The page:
Front Porch Blog

Polls, Politics, and the Power of Your Voice

With the elections coming up in only a few months, public opinion polls are starting to become more common. There are bound to be thousands of horse race polls (Obama vs. Romney), but politicians are often more interested in issue polls, such as the one released by the Washington Post recently, which asked people if they thought the natural environment is better, worse, or about the same as it was 10 years ago.
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Only 10% believe the environment is better, while a majority, 58%, believe the environment is worse now than it was 10 years ago. Unfortunately, the 58% are quite correct, though the public at least being aware of the declining state of the environment should be viewed as a good thing.

The next question respondents were asked to answer was “thinking ahead to 10 or so years from now, do you think the natural environment will be better, worse, or about the same?”

A plurality of those polled, 40%, believe that the environment will be worse, while only 19% believe it will be better. That response is troubling. In fairness, this is a difficult question to answer, as most people probably had not put that much thought into it before answering, and certainly don’t know a subjective right or wrong answer. Instead, they are responding with their first inclination; that the environment will be worse off in 10 years than it is now.

What is alarming about this response is that it indicates that people may be resigned to the possibility that humans will continue to make the world a worse place. Perhaps we accept the fact that we have hurt our environment for at least the past decade, and heck, we’ll probably just keep on doing it for another 10 years.

I wish they could have asked two more questions: “How do you feel about that?” and “What are you going to do about it?”

Saying the environment will be worse in the future is a bit of a self-fulfilling prophecy. If people believe that polluting air and water is some unavoidable part of life, than it will continue to go on. If people decide that we deserve better, they can demand that we get something better.

The people who represent you in Congress want to know what you care about. Tell them the environment will be better in 10 years from now, and they can be a part of it. If not, you will find someone else who will.





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  1. Emily Yu on July 10, 2012 at 2:49 pm


    Even though personal lifestyle changes are an important and necessary part of taking action, I think we need to do more than that.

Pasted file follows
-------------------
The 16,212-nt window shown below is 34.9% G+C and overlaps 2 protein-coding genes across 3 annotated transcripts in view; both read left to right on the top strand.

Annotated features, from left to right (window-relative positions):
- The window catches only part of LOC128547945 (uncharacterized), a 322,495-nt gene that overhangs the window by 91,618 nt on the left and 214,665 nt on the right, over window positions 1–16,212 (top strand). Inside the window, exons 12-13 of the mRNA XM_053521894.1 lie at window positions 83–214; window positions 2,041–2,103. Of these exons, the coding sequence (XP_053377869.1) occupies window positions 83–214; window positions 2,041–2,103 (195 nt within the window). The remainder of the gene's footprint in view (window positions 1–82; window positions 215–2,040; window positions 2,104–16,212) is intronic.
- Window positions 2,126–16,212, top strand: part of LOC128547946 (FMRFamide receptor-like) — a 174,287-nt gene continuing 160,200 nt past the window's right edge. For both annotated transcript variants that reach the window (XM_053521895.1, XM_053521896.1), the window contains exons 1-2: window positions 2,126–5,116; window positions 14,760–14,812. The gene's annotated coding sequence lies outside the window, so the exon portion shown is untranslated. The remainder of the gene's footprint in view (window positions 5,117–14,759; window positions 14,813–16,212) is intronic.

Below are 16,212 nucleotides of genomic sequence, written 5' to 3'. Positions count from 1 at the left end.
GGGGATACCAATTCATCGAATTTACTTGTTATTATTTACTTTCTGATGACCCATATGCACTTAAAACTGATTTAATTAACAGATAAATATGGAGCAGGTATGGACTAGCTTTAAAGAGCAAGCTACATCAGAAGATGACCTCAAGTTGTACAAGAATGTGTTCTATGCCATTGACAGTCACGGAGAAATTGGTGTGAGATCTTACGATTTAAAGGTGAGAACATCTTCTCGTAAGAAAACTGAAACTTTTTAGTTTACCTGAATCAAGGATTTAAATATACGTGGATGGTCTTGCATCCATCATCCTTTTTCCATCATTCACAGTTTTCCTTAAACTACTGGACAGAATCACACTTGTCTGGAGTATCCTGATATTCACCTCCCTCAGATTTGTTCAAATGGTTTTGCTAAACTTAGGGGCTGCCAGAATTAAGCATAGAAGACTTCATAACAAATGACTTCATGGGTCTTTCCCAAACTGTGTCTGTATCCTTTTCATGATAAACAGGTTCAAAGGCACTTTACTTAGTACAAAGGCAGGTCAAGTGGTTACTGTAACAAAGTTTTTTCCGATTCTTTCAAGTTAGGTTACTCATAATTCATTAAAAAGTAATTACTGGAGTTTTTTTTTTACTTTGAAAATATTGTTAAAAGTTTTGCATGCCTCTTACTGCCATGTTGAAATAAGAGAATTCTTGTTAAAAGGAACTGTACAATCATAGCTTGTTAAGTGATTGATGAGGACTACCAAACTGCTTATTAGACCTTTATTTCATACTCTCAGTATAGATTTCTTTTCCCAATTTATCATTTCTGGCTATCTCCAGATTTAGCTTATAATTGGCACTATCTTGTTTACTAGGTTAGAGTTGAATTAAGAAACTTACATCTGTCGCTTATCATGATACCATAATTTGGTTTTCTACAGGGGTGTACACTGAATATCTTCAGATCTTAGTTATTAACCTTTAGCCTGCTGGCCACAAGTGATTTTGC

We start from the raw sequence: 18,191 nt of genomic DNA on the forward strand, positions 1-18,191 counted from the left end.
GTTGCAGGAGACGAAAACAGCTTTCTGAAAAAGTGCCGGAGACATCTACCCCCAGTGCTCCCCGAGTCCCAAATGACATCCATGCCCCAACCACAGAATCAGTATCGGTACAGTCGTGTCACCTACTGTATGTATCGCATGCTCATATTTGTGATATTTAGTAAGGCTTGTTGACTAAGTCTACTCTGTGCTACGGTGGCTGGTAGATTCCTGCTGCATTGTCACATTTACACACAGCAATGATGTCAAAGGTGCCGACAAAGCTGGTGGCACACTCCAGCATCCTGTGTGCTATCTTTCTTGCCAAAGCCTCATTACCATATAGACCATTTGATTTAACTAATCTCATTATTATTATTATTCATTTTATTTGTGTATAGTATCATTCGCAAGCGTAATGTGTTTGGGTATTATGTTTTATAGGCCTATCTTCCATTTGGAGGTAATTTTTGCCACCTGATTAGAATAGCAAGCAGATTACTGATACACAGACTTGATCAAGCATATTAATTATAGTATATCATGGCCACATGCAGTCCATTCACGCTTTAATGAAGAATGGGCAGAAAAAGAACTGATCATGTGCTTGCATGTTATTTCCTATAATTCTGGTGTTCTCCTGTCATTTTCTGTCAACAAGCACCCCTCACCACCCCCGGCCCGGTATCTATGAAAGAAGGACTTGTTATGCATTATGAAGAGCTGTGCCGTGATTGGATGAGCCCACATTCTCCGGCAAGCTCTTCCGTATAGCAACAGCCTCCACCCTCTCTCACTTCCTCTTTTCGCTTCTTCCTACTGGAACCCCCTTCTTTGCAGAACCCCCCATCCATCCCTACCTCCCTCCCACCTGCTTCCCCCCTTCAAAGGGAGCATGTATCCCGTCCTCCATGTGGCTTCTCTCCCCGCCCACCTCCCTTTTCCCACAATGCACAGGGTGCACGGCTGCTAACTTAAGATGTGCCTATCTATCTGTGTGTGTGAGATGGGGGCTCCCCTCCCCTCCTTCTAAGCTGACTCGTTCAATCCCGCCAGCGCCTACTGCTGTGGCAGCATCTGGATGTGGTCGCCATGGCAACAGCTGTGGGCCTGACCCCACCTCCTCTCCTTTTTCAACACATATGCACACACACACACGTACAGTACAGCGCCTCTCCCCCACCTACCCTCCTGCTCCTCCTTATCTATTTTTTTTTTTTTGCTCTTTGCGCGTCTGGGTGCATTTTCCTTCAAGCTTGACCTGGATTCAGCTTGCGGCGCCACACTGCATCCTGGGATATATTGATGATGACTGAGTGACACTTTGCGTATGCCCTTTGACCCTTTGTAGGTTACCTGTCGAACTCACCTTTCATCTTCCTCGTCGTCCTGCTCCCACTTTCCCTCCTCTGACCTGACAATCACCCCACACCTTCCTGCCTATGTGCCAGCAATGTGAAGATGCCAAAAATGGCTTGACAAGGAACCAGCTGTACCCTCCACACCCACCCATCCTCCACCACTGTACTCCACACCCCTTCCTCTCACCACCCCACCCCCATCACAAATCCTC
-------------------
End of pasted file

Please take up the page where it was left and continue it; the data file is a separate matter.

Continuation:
Politicians may be limited, but legislation can have a huge impact. For example, while it’s awesome that you have solar panels, the majority of Americans still get our electricity from power plants: plants that are dirty not only in terms of their carbon footprint, but also in terms of purchasing coal from companies practicing mountaintop removal. Passing legislation the only way to make that practice permanently illegal.

    And while it’s true that politicians often receive dirty energy money, at the end of the day, they don’t work for those companies. They work for us, their constituency. Our politicians are only as powerful as the votes they receive. They will have to prioritize the environment, if we do.

    I’m also tired of talk; but I think that’s the main point of this post. These poll numbers tell us that we KNOW that continuing down our current path is not environmentally sustainable. That said, what we need to do now is to try to change our path–on both a personal level, and a broader scale!

  2. Sherrie Good on July 10, 2012 at 1:09 pm

    I, personally, am a little tired of talk. We have climate summits that cost a fortune, add to depletion of natural resources, and yield nothing. Politicians are limited and often bound by big coal, gas and oil companies. I say, take personal action. What can you do today to limit some form of environmental damage? Can you ride a bike instead of drive? Can you buy organic food instead of genetically modified mono crops? Can you recycle more? Buy earth friendly products? Can you afford to install a solar electric system on your house? I don’t make big bucks, but I saved and planned and now have 12 panels on my roof and 16 batteries in my basement. I live 10 minutes from the white house and am off the grid! Even if you just install a small system you can designate it to run a few appliances and make a HUGE difference in your personal carbon footprint.

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